Combating Oxidative Stress and Inflammation in COVID-19 by Molecular Hydrogen Therapy: Mechanisms and PerspectivesScientific Research

H2 корона вирус

Combating Oxidative Stress and Inflammation in COVID-19 by Molecular Hydrogen Therapy: Mechanisms and Perspectives

Duried Alwazeer, Tyler W. LeBaron,  Franky Fuh-Ching Liu, Xiao Yu Wu

COVID-19 is a widespread global pandemic with nearly 185 million confirmed cases and about four million deaths. It is caused by an infection with the severe acute respiratory syndrome coronavirus-2 (SARS-CoV-2), which primarily affects the alveolar type II pneumocytes. The infection induces pathological responses including increased inflammation, oxidative stress, and apoptosis. This situation results in impaired gas exchange, hypoxia, and other sequelae that lead to multisystem organ failure and death. As summarized in this article, many interventions and therapeutics have been proposed and investigated to combat the viral infection-induced inflammation and oxidative stress that contributes to the etiology and pathogenesis of COVID-19.

However, these methods have not significantly improved treatment outcomes. This may partly be attributable to their inability at restoring redox and inflammatory homeostasis, for which molecular hydrogen (H2), an emerging novel medical gas, may complement. Herein, we systematically review the antioxidative, anti-inflammatory, and antiapoptotic mechanisms of H2. Its small molecular size and nonpolarity allow H2 to rapidly diffuse through cell membranes and penetrate cellular organelles. H2 has been demonstrated to suppress NF-κB inflammatory signaling and induce the Nrf2/Keap1 antioxidant pathway, as well as to improve mitochondrial function and enhance cellular bioenergetics. Many preclinical and clinical studies have demonstrated the beneficial effects of H2 in varying diseases, including COVID-19. However, the exact mechanisms, primary modes of action, and its true clinical effects remain to be delineated and verified. Accordingly, additional mechanistic and clinical research into this novel medical gas to combat COVID-19 complications is warranted.

Conclusion and Perspectives

An explanation for the advantageous effects of molecular hydrogen in COVID-19 treatment is related to the different properties of molecular hydrogen: (1) the small molecular size and nonpolarity of H2 allow it to rapidly permeate the tissues and cells, (2) it can selectively reduce only the cytotoxic ROS, (3) it can suppress the excessive production of otherwise good ROS, (4) it can suppress proinflammatory cytokines, (5) it can induce cytoprotective heat shock proteins, (6) it can improve mitochondrial bioenergetics, and (7) it has no known toxic effects even at very high levels [114]. These properties may explain the improvement in the conditions of COVID-19 patients treated by inhalation of H2/O2 mixed gas (67% H2/33% O2), who felt reduction in chest pain and cough, and easier deeper breathing and comfort sensation [6263]. The positive results of the pilot study led Dr. Zhong Nanshan, the epidemiologist who discovered the SARS virus (SARS-CoV-1) in 2003, to recommend the H2/O2 inhalation therapy for COVID-19 patients [115] and prompted more clinical trials using H2/O2 mixed gas [116118].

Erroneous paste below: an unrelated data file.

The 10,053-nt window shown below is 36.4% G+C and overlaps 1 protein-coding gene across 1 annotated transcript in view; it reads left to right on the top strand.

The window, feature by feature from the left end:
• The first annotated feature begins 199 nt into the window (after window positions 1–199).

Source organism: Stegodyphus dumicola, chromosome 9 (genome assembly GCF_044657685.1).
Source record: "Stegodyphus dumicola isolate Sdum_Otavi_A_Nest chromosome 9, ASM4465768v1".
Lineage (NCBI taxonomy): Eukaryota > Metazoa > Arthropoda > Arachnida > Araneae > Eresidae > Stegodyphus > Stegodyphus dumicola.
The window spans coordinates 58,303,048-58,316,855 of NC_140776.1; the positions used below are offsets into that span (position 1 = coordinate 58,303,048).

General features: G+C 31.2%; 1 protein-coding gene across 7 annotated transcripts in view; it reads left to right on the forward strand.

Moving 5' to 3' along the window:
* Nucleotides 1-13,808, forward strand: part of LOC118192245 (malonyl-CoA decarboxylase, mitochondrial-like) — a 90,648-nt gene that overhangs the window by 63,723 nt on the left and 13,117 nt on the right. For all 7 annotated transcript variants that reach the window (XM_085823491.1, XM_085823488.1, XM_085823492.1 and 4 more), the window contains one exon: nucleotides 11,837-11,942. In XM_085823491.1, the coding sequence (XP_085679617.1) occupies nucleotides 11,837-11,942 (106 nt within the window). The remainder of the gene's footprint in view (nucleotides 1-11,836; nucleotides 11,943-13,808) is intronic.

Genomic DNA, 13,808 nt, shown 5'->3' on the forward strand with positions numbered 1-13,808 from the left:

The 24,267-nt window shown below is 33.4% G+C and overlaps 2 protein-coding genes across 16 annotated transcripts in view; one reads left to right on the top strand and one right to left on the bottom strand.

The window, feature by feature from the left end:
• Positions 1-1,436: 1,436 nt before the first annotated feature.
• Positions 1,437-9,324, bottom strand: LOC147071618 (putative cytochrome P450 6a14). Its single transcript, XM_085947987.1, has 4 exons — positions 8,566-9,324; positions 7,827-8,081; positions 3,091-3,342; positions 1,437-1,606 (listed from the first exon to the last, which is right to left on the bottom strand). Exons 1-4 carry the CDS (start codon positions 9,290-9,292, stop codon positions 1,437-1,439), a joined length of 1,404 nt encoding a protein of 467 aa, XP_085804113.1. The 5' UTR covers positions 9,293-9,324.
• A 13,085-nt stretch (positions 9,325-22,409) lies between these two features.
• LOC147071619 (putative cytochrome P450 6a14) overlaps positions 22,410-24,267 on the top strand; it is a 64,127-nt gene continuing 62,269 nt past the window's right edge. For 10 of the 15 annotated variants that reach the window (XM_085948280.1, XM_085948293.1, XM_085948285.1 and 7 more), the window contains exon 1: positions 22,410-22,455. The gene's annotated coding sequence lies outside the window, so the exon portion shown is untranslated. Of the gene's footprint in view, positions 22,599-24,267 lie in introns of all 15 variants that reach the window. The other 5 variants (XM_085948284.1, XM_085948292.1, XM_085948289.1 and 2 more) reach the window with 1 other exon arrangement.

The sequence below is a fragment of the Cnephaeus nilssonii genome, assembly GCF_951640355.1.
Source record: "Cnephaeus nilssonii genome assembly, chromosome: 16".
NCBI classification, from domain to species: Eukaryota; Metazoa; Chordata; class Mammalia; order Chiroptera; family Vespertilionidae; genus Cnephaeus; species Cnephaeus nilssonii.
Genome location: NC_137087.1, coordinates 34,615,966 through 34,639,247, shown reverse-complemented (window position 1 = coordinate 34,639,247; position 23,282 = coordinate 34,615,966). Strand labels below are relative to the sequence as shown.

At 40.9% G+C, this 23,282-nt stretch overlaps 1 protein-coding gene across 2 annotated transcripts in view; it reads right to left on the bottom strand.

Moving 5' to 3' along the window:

Currently, there are twenty registered clinical trials on the use of H2 for COVID-19. Of these, four are registered at the Centre for Evidence-Based Medicine (Oxford) using H2/O2 mixed gas inhalation [116], five clinical trials are registered at of the US National Library of Medicine for inhalation [118], eight clinical trials are registered at ICTRP (WHO) with six for inhalation and two trials for hydrogen-rich water [8], and three clinical trials, related to the use of either inhalation or ingestion of hydrogen-rich water, are registered at the Chinese Clinical Trial Registry center [117]. Up to date, the reported benefits of H2 therapy in COVID-19 patients are limited to the symptomatic description. To expand the utility of H2 therapy in COVID-19, more thorough understanding of the underlying mechanism of H2 in patients is required. Therefore, accurate analysis of a broad spectrum of biomarkers is highly recommended to delineate the correlation between clinical and biochemical presentations and the proposed biological effect of H2.

According to the report of WHO, data from China and around the world suggest that the majority of people with COVID-19 have a mild illness, about 15% of them have a severe illness requiring oxygen therapy, and 5% are critically ill requiring mechanical ventilation. Owing to the widespread transmissibility and emergence of more infectious variants of SARS-CoV-2, many hospitals have been overwhelmed by the crush of new COVID-19 patients and have exhausted ICU beds and ventilators in some regions. Therefore, an alternative yet effective treatment, e.g., H2/O2 gas inhalation, would ease the pressure on hospitals and prevent severe illness of COVID-19 patients.

The medical model of H2/O2 mixed gas machine is small, portable, and safe [119]. It costs about one-tenth of the price of a ventilator. The H2/O2 inhalation treatment may be performed in regular wards or by outpatients at home isolation using a portable H2/O2 generating and inhalation device. This kind of treatment may reduce hospitalization time for a high number of patients. This strategy could decrease the pressure of massive patient numbers on hospitals. It is important to mention that, although molecular hydrogen is not considered a drug, its intake in different ways such as drinking hydrogen-rich water or inhaling H2/O2 gas may be beneficial in preventive medical health in addition to its therapeutic use. Due to the high safety profile and favorable preliminary results in preclinical and clinical studies, application and additional research of molecular hydrogen therapy for COVID-19 are encouraged.